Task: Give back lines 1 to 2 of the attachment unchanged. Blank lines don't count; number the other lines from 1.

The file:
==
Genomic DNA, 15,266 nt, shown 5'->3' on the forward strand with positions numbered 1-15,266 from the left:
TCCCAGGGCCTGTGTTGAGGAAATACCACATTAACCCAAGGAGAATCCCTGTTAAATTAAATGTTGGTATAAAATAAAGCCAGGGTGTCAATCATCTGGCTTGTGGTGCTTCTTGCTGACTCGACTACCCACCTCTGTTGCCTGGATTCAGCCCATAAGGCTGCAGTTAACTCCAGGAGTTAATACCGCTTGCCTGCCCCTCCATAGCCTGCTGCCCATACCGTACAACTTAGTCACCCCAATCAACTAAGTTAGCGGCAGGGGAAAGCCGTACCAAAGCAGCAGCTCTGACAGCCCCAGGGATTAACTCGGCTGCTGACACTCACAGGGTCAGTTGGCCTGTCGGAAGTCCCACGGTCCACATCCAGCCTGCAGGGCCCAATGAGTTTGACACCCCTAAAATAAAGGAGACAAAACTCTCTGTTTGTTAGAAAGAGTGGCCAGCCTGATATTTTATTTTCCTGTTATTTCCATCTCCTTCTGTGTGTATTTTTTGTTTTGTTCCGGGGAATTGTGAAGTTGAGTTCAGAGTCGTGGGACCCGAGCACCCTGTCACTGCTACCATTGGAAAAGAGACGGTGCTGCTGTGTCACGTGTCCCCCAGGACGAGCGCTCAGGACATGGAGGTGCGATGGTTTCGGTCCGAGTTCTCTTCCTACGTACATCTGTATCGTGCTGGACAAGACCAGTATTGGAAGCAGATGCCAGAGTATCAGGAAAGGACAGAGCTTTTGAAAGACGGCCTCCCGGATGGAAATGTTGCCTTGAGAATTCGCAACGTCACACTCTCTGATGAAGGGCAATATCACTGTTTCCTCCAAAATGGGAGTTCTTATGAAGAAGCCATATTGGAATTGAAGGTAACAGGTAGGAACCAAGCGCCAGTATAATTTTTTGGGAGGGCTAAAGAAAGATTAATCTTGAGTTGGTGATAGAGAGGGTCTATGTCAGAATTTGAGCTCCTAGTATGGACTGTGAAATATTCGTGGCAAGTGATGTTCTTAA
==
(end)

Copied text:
Genomic DNA, 15,266 nt, shown 5'->3' on the forward strand with positions numbered 1-15,266 from the left:
TCCCAGGGCCTGTGTTGAGGAAATACCACATTAACCCAAGGAGAATCCCTGTTAAATTAAATGTTGGTATAAAATAAAGCCAGGGTGTCAATCATCTGGCTTGTGGTGCTTCTTGCTGACTCGACTACCCACCTCTGTTGCCTGGATTCAGCCCATAAGGCTGCAGTTAACTCCAGGAGTTAATACCGCTTGCCTGCCCCTCCATAGCCTGCTGCCCATACCGTACAACTTAGTCACCCCAATCAACTAAGTTAGCGGCAGGGGAAAGCCGTACCAAAGCAGCAGCTCTGACAGCCCCAGGGATTAACTCGGCTGCTGACACTCACAGGGTCAGTTGGCCTGTCGGAAGTCCCACGGTCCACATCCAGCCTGCAGGGCCCAATGAGTTTGACACCCCTAAAATAAAGGAGACAAAACTCTCTGTTTGTTAGAAAGAGTGGCCAGCCTGATATTTTATTTTCCTGTTATTTCCATCTCCTTCTGTGTGTATTTTTTGTTTTGTTCCGGGGAATTGTGAAGTTGAGTTCAGAGTCGTGGGACCCGAGCACCCTGTCACTGCTACCATTGGAAAAGAGACGGTGCTGCTGTGTCACGTGTCCCCCAGGACGAGCGCTCAGGACATGGAGGTGCGATGGTTTCGGTCCGAGTTCTCTTCCTACGTACATCTGTATCGTGCTGGACAAGACCAGTATTGGAAGCAGATGCCAGAGTATCAGGAAAGGACAGAGCTTTTGAAAGACGGCCTCCCGGATGGAAATGTTGCCTTGAGAATTCGCAACGTCACACTCTCTGATGAAGGGCAATATCACTGTTTCCTCCAAAATGGGAGTTCTTATGAAGAAGCCATATTGGAATTGAAGGTAACAGGTAGGAACCAAGCGCCAGTATAATTTTTTGGGAGGGCTAAAGAAAGATTAATCTTGAGTTGGTGATAGAGAGGGTCTATGTCAGAATTTGAGCTCCTAGTATGGACTGTGAAATATTCGTGGCAAGTGATGTTCTTAA